The 4th Improv Fest Ireland has come to an end and I’m in that state of an emotional downer since we closed. This year’s festival was a resounding success on many levels. We had the largest line up since our inception and we expanded into two venues for the busier part of the festival week. We had almost double the amount of teachers since last year and all our workshops sold out. 29 acts (including mixer shows) took the stage over the week.
Diversity too is an integral part of the festival and this was very much on display with our selection of international teachers and acts. This is something I’m proud of, but diversity in the arts should go without saying.
Running an improv festival in no easy task. Things can and do go wrong. This year we had passport challenges, merchandise delivery problems and a small dose of a Marxism invasion. Fortunately for me the wonderful Órla Mc Govern had upped her stake this year by taking on the role of festival co-director. Órla’s experience and insight is invaluable in the improv world and is matched by her passion for the art. She has increased her involvement year on year and I was delighted with this move.
We had a big team of volunteers both in tech and non tech roles. Many people gave up a lot of their time to make the festival work and we’re very grateful for the commitment shown. Improv is supported by its community. Improv is community. Volunteers led by Kori and Lynsdey and tech led by Niceol and Brian did incredible work. It also important to mention family and loved ones who provide their support and understanding throughout!
Improv festivals are aplenty around the world. Festivals are an exciting way of getting to see a wide array of talent in your home town. This year alone, we saved the local community having to take a trip to Utah, LA, San Francisco, Chicago, Finland, Belgium, UK, France, Italy, Sweden, Spain, Switzerland and Germany to name but a few! For anyone serious about exploring and developing their improv further, it’s a no brainer when it comes to catching a show or taking a class.
Camp Improv Utopia and its community has become an important part of my life since I first set foot in ‘camp’ in number of years ago. To have 19 other ‘Campers’ come to Dublin and play in the Camp Mixer Show was a personal joy. It was a lovely display of camaraderie and community with all those folks coming to Dublin. Improv makes the world smaller and Nick Armstrong is to blame!
I’m not going to go through all my personal highlights of the festival, and there are many, but the bar has been set incredibly high as we look toward next year and the 5 year anniversary. Oh Jesus.
The sense of community and love throughout the week was contagious. New friendships were forged and to many people, to borrow a phrase, “we will always have Dublin”.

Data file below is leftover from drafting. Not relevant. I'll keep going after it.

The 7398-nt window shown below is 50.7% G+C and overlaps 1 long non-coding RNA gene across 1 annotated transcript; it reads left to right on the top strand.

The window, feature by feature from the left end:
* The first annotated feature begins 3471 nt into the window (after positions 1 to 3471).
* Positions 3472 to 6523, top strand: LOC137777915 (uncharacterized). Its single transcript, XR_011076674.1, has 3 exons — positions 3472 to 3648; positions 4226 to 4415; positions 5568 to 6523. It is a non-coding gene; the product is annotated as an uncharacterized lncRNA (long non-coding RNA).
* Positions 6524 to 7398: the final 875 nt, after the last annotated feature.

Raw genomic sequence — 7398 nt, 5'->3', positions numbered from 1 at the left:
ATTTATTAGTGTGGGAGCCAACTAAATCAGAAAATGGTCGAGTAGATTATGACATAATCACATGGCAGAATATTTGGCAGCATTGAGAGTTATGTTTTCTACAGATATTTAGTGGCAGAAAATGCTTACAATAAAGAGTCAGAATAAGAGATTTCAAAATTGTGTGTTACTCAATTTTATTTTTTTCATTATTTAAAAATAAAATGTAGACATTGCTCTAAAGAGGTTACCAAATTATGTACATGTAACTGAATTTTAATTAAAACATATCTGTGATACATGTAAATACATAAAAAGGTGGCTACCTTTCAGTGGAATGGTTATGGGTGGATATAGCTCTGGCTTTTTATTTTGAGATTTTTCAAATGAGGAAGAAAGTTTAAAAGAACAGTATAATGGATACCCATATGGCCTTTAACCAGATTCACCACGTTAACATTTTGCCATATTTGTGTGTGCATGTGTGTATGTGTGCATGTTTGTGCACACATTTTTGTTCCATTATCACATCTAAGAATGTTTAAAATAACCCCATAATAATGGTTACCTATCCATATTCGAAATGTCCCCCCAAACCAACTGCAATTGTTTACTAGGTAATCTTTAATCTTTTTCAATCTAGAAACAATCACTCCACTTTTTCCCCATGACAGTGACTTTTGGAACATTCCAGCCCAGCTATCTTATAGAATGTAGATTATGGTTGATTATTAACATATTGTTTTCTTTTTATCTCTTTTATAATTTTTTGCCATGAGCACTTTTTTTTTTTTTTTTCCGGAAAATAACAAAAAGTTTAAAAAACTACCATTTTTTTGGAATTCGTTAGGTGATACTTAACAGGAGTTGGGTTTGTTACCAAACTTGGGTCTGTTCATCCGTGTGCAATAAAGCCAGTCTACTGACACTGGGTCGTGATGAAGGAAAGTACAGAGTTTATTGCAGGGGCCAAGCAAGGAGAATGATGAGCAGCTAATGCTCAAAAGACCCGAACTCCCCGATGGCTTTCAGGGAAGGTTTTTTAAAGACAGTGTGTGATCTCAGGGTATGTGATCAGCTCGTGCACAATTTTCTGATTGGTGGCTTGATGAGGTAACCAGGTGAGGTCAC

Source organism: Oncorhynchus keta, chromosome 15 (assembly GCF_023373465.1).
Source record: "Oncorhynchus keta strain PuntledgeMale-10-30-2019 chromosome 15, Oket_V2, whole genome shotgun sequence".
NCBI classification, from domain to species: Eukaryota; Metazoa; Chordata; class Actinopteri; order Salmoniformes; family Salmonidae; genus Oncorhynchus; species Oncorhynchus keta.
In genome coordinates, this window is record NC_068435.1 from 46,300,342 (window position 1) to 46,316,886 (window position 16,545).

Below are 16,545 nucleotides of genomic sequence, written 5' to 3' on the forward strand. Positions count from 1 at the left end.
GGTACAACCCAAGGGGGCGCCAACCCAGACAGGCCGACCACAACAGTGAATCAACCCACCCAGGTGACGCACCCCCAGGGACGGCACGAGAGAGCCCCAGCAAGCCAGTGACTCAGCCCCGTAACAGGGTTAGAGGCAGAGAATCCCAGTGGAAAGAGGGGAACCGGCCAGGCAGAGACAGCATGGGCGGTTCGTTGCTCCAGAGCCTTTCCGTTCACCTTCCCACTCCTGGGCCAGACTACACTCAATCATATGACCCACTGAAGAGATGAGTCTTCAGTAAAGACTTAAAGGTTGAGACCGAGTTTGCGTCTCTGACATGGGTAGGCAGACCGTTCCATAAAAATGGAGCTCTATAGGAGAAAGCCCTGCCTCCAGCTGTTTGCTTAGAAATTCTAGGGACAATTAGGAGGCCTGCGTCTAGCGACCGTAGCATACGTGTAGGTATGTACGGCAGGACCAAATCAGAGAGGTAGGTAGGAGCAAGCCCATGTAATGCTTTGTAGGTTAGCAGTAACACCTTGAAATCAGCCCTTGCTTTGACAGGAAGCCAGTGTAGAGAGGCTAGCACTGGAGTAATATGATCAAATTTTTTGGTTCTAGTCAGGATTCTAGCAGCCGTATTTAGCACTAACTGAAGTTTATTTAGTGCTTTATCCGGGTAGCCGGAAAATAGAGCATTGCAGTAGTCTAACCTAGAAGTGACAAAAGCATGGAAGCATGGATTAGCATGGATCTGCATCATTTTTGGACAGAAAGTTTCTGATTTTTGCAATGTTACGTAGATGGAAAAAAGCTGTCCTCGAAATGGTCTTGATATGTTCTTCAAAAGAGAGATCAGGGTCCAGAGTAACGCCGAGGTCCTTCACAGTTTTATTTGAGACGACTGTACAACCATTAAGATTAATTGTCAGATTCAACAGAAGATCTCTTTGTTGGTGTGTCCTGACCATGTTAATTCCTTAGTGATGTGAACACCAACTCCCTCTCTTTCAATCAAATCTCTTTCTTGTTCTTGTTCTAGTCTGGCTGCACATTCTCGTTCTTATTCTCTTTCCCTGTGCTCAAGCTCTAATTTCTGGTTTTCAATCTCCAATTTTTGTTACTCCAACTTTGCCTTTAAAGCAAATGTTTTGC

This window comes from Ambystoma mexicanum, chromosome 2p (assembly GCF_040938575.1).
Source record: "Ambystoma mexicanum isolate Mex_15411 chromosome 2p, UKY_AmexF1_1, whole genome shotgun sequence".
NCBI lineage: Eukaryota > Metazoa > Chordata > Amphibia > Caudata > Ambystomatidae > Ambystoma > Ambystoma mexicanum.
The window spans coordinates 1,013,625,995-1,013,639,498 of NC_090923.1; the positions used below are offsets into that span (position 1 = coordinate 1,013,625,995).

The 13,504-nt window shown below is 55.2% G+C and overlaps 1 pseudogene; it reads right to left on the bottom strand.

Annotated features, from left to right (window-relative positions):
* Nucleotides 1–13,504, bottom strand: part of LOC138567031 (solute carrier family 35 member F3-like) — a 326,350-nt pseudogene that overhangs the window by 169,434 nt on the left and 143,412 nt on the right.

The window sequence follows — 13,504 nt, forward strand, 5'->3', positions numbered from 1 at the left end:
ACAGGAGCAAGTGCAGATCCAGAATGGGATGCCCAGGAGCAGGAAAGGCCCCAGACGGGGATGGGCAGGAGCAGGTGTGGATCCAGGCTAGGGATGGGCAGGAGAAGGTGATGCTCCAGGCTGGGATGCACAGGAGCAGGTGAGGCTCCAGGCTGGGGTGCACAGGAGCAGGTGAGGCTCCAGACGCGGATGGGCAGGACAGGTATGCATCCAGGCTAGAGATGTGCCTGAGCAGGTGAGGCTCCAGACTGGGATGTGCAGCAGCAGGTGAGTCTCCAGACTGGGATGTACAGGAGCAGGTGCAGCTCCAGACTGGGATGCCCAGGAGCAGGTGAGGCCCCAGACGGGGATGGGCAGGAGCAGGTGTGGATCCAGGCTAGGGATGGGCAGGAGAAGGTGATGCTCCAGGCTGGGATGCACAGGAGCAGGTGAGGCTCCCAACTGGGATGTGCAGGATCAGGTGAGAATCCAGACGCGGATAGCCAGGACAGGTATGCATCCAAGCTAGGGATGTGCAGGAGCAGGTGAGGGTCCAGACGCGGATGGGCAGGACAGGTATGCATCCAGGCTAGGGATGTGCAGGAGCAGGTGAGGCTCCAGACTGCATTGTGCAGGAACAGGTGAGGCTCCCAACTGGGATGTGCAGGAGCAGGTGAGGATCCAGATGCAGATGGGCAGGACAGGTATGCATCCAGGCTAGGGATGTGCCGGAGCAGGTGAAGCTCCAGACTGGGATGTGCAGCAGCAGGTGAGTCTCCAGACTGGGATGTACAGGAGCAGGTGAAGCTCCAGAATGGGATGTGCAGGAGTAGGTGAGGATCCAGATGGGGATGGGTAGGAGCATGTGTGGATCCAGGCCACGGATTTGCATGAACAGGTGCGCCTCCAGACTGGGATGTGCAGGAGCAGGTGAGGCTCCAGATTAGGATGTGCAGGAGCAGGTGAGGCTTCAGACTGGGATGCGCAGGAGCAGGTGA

But I mentioned early about the emotional downer and indeed mixed post festival feelings. The great thing about running an improv festival is you’re running an improv festival. The downside of running an improv festival is you’re running an improv festival. You don’t get to hang out with people as much as you would like and sometimes you’re stuffing your face with a pre-packed sandwich while shouting for punters to take their seat. You’re on such a high all week surrounded by the joy that this art form brings and the people with it. And just like that, it all comes to a close and reality returns.
Improv has changed my life and some of the people involved this year have changed my life. I strive to serve improv, to raise the bar, to build a community at home so that one day funding for improv is the norm and a night out to an improv show is as normal a night out to a trip to the bar. To have improv on our education curriculum so that kids in the future can get training in the skills that I never got in school. Once pipe dreams, these things are slowly becoming possibilities. Once Dublin only had 2 improv nights a week. Now we the wider scene has a festival, weekly ‘Tightrope’ nights, ‘Love! Improv’ Jams, ‘Wingin’ It’, community events, more skilled teachers to name but a few. I’d like to think that the Improv Festival also serves as a barometer for how a scene is evolving by seeing how the local community engage with local improvisers and visiting talent. This year, the love was very much all around us.
So a heartful thank you to everyone who has been part of this journey both directly and indirectly. Órla, the volunteers, the acts and teachers over the years and the ones who said not to listen to the naysayers back in year 1! We have come a long way and we live in exciting times as a result.
But looking nearer term…. As I said…. The 5 year anniversary. Oh Jesus.